kazlouandandy's picture

This was lovely, very easy to make. Used readymade shortcrust pastry, really tasty.

cazzydance's picture

I have made this countless times and my husband and any other lucky guests absolutely love it!! The one I do though- to balance out the bitterness of the beer is to add some sugar. It makes it a lot more palatable if you find it too strong. Cranberry sauce would also be a great addition if you wanted to balance it out!

bassymum's picture

This was superb! I used Marston pedigree pale ale, (on offer at corner shop), I thought that this complimented the beef perfectly, not bitter. Also a bottle to drink with the meal!
I cheated and used ready made light puff pastry.
Will make again soon, need to review my choice in stock cubes though as 2 gave a nice beefy taste but too much salt for my palate, low salt stock cubes next time.
Great success with mash, beans & carrots. Strawberry cheesecake for pud!

toughtoplease's picture
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I found this a bit too overpowering with the ale- I used Hobgoblin. I added about 100ml extra of hot water and some chicken stock to lighten it which worked. I didn't bother with the pastry but just whacked on some puff pastry instead. Was a roaring success all round.

tartar's picture

This recipe is quite bitter with the dark ale. The recipe for the beef and veg casserole is a much better recipe for a pie. It's a very similar recipe only with no ale and the gravy is gorgeous.

sue40beck's picture

Used the filling for pasties added a few chopped carrots and drained the sauce to use as a gravy. Very tasty.

hocuspocus1949's picture
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Yummy, scrummy and delicious. Used light ale and puff pastry but everyone loved this pie. Try the blueberry cheesecake for pud - also delicious!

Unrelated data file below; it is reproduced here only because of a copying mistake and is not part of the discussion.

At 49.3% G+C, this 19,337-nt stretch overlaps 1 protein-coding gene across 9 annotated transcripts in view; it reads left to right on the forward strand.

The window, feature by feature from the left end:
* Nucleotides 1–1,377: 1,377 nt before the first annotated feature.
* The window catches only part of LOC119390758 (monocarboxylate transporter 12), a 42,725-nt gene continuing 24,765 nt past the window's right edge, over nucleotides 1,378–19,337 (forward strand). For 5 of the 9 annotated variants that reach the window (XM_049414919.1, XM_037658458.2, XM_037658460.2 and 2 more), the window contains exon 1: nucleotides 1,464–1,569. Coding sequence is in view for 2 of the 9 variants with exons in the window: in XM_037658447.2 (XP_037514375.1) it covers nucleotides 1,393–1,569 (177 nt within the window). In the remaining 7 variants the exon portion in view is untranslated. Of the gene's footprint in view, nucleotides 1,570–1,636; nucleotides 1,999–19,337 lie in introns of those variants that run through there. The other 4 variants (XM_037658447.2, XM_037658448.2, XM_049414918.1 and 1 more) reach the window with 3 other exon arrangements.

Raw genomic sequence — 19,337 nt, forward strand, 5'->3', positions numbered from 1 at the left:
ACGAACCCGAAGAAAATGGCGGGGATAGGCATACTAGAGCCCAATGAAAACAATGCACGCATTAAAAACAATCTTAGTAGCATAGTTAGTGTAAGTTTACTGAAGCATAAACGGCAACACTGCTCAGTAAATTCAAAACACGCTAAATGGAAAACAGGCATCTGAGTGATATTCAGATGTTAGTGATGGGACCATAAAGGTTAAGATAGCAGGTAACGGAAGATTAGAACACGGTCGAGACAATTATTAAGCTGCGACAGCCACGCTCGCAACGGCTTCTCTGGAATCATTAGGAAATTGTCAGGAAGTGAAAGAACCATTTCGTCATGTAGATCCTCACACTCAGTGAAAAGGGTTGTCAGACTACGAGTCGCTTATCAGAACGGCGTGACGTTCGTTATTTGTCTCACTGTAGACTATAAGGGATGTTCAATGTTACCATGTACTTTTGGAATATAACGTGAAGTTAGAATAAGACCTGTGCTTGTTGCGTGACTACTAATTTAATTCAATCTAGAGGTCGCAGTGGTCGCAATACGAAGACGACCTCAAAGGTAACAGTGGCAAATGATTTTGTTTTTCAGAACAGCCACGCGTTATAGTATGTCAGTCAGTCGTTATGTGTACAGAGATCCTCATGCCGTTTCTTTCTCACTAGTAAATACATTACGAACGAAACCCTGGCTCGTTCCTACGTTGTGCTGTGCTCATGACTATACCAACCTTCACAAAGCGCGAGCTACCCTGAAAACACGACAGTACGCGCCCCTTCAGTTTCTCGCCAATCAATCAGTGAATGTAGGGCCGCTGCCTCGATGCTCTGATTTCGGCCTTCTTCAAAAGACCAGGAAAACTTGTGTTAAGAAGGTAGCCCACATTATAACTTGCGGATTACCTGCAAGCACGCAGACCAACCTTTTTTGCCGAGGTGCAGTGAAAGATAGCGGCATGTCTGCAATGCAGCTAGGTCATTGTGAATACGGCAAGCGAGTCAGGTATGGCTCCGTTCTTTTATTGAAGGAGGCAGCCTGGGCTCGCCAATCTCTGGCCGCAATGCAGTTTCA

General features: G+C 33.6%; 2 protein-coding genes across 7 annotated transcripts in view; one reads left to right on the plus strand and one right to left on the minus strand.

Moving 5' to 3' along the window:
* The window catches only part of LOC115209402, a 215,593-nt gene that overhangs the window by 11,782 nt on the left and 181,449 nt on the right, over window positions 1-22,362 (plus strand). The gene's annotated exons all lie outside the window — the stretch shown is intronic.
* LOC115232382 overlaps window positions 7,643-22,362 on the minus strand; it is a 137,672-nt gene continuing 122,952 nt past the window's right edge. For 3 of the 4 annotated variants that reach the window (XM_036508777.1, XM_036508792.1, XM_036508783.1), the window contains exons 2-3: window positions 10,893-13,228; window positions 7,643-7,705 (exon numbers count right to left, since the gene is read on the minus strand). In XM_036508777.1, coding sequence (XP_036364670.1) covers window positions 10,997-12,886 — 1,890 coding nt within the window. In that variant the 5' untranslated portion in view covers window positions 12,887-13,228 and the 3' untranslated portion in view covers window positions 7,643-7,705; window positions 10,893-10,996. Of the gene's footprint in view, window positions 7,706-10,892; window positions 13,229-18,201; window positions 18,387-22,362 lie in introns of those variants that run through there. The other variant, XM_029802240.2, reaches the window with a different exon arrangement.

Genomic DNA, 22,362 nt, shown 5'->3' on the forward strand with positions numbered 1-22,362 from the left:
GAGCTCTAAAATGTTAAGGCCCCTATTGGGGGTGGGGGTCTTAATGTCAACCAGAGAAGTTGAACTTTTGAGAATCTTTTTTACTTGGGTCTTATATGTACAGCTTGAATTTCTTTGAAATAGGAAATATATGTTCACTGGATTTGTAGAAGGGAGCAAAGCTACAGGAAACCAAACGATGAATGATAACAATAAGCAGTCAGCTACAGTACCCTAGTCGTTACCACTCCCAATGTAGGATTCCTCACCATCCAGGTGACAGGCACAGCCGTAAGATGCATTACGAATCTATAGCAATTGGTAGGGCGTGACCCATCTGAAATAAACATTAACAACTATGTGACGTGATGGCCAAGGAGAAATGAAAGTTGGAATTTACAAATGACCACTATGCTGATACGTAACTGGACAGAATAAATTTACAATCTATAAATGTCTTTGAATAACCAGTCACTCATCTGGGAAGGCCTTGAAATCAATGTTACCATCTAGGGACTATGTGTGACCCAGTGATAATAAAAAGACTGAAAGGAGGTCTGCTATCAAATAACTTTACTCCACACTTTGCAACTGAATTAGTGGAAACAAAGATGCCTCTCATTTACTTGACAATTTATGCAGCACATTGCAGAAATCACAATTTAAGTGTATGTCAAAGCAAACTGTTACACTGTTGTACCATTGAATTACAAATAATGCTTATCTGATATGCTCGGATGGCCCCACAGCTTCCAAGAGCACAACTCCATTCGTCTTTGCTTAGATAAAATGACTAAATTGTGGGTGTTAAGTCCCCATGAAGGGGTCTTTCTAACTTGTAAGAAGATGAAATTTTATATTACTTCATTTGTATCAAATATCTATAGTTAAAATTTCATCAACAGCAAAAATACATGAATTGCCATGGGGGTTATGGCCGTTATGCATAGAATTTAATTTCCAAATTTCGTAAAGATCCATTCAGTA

bella0307's picture
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This was my first time making a steak pie and I chose this recipe over the others listed on my search, because of its relative simplicity. I made it yesterday and it was absolutely delicious - rich and flavourful, and amazingly straightforward even though of course you do have to allow several hours of overall cooking/prep time. I used a middling-brown ale, not bitter but with a robust aroma, and I toyed with the idea of using a sheet of frozen puff pastry that I had on hand, but in the end decided to have a go at suet pastry, using some shredded suet that I'd got in to make a clootie dumpling ( but hadn't done:)
The pastry was tender and golden, the filling glossy and melt-in-the-mouth, and my husband really enjoyed the extra sauce which he could help himself to...truly this pie was a hit with us all. I loved the heart detail, too, it made it a bit special and I was so proud when I presented it to the family! This recipe will now be among my favourites.

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Questions (1)

andreacalverley1@gmail.com's picture

Hello, is there a reason for using vegetarian suet as opposed to standard suet?